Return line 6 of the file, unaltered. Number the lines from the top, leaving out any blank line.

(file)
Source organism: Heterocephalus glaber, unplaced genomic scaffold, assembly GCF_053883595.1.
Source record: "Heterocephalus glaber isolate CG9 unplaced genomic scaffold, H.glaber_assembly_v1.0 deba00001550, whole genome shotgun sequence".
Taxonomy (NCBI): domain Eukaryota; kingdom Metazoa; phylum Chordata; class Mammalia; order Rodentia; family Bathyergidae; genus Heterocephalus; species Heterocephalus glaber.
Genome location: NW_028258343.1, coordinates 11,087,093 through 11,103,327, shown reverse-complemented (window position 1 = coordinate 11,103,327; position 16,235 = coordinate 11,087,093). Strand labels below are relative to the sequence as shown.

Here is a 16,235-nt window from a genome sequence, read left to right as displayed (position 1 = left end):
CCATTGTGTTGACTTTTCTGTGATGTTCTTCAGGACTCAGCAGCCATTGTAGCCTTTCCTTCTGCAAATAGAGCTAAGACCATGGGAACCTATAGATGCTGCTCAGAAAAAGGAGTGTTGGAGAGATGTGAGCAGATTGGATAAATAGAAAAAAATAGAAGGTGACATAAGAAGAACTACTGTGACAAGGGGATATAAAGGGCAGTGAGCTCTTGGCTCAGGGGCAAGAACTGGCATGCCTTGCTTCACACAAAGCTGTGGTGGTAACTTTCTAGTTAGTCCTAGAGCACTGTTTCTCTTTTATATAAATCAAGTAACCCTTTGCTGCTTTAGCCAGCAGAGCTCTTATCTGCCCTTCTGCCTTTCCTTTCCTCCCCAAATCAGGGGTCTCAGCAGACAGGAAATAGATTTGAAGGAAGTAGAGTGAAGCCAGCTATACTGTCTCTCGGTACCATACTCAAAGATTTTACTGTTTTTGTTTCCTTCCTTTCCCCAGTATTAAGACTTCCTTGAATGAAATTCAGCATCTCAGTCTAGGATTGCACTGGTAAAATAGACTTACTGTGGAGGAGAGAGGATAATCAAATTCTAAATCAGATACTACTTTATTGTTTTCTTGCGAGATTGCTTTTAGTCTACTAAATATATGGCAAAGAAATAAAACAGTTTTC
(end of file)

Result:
CCATTGTGTTGACTTTTCTGTGATGTTCTTCAGGACTCAGCAGCCATTGTAGCCTTTCCTTCTGCAAATAGAGCTAAGACCATGGGAACCTATAGATGCTGCTCAGAAAAAGGAGTGTTGGAGAGATGTGAGCAGATTGGATAAATAGAAAAAAATAGAAGGTGACATAAGAAGAACTACTGTGACAAGGGGATATAAAGGGCAGTGAGCTCTTGGCTCAGGGGCAAGAACTGGCATGCCTTGCTTCACACAAAGCTGTGGTGGTAACTTTCTAGTTAGTCCTAGAGCACTGTTTCTCTTTTATATAAATCAAGTAACCCTTTGCTGCTTTAGCCAGCAGAGCTCTTATCTGCCCTTCTGCCTTTCCTTTCCTCCCCAAATCAGGGGTCTCAGCAGACAGGAAATAGATTTGAAGGAAGTAGAGTGAAGCCAGCTATACTGTCTCTCGGTACCATACTCAAAGATTTTACTGTTTTTGTTTCCTTCCTTTCCCCAGTATTAAGACTTCCTTGAATGAAATTCAGCATCTCAGTCTAGGATTGCACTGGTAAAATAGACTTACTGTGGAGGAGAGAGGATAATCAAATTCTAAATCAGATACTACTTTATTGTTTTCTTGCGAGATTGCTTTTAGTCTACTAAATATATGGCAAAGAAATAAAACAGTTTTC